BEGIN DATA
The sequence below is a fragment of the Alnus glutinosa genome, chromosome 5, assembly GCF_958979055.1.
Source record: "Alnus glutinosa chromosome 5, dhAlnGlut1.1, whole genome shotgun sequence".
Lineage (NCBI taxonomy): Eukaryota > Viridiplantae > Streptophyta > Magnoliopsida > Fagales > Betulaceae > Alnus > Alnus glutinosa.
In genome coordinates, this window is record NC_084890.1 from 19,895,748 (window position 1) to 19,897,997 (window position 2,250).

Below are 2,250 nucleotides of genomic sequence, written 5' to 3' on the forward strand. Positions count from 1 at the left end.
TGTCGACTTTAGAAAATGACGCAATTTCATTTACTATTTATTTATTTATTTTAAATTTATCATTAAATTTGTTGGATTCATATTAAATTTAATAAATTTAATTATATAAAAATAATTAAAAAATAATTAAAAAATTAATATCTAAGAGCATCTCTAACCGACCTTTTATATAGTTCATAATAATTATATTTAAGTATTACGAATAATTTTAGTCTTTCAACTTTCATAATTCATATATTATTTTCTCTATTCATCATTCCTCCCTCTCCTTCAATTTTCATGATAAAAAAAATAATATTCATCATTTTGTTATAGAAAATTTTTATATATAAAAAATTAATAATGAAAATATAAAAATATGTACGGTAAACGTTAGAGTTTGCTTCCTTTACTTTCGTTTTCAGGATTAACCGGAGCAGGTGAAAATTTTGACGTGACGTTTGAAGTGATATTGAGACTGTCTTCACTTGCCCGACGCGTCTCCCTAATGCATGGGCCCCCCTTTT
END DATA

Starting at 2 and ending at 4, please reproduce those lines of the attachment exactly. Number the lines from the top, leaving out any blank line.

Source record: "Alnus glutinosa chromosome 5, dhAlnGlut1.1, whole genome shotgun sequence".
Lineage (NCBI taxonomy): Eukaryota > Viridiplantae > Streptophyta > Magnoliopsida > Fagales > Betulaceae > Alnus > Alnus glutinosa.
In genome coordinates, this window is record NC_084890.1 from 19,895,748 (window position 1) to 19,897,997 (window position 2,250).